How we deal with landscape only devices on Windows 8

One or two hiccups and an update later, we now have not only the Windows Phone version but also the Windows 8 version is live, and starting to get some good attention.  We couldn’t have done it without the great team at Lemon Moose Games who helped out with the code for the ports, and the support we recieved from Microsoft’s Phone department.  As well as lending us hardware we also had access to a fantastic technical evangelist who helped sort out all our bugs and issues, and marketing support which makes all the difference for small indie developers with practically zero marketing budget.

I can’t say too much to my trip to the BBC in Manchester just yet, but I can say it was an experience.  Media City in Machester is well named, it pretty much is almost an entire city in itself with both the BBC and ITV having huge buildings there.  Spending a day with makeup, audio and wardrobe people buzzing around you really makes you feel like a star for a short while, and although it was super nerve-wracking, its certainly something I’ll remember for a very long time.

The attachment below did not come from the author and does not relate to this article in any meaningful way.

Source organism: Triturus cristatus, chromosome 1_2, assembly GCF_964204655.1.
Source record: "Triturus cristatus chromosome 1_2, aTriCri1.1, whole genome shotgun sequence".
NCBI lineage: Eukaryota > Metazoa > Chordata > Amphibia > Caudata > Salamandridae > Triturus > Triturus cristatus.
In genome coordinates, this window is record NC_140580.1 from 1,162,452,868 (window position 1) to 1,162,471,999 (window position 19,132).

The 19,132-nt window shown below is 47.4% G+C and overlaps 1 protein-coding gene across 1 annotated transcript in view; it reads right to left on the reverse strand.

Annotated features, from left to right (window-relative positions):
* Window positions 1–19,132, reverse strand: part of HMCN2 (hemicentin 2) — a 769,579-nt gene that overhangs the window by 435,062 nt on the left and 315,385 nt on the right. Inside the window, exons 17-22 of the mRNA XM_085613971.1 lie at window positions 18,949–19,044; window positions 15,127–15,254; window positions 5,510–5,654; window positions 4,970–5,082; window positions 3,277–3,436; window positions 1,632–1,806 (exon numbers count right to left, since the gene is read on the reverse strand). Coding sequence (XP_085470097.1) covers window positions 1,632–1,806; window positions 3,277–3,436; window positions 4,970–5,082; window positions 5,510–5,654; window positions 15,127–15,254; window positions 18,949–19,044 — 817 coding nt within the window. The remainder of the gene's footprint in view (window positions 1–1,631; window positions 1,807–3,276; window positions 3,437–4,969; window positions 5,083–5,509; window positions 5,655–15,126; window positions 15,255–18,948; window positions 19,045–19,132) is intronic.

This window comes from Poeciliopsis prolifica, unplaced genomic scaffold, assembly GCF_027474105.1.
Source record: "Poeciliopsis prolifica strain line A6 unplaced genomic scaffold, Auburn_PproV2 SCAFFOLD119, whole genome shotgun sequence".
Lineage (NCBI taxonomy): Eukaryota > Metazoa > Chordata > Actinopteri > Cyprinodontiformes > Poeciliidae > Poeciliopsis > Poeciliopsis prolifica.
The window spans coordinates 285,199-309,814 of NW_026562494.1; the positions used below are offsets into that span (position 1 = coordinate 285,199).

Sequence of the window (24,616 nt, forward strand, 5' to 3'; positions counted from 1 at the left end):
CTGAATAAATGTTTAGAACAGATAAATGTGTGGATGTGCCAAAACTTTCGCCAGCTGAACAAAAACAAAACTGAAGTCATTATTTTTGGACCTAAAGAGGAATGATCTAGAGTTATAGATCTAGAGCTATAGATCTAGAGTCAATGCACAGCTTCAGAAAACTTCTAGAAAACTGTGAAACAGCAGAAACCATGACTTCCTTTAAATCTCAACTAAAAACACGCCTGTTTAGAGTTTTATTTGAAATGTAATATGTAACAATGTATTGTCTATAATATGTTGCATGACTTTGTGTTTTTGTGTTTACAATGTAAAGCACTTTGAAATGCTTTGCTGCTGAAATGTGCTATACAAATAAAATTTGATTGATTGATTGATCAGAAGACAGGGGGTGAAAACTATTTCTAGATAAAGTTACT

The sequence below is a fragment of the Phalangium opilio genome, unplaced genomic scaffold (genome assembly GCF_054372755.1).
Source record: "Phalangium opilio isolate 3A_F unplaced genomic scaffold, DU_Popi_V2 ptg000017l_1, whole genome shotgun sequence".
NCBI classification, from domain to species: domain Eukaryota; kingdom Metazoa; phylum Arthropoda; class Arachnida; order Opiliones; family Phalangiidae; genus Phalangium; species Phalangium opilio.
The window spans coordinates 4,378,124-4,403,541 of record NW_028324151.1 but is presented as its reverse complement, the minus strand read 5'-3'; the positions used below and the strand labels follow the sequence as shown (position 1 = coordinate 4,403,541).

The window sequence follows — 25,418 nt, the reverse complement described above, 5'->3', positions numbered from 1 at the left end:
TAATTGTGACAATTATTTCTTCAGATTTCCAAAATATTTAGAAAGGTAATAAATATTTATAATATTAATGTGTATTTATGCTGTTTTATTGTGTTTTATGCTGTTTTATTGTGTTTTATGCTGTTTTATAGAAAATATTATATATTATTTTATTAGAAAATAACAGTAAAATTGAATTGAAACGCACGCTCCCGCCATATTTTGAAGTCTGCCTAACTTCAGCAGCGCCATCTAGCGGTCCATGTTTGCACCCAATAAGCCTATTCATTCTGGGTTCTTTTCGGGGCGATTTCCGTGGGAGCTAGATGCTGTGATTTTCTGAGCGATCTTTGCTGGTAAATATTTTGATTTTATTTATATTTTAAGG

I finished up writing an article on Touchscreen design for Pocket Gamer, finding out I’m going to be a Speaker at Develop conference in Brighton, and getting featured in Develop magazine, and all whilst doing some freelance jobs and writing up concepts for some projects in the pipeline.  5 weeks in my life as a traditional console dev would have consisted of 25 days going into an office, seeing the same people and working on the same thing every day.  I am going to read this blog post whenever the downsides of the indie life are particularly frustrating and depressing, and remind myself of all the amazing upsides it contains!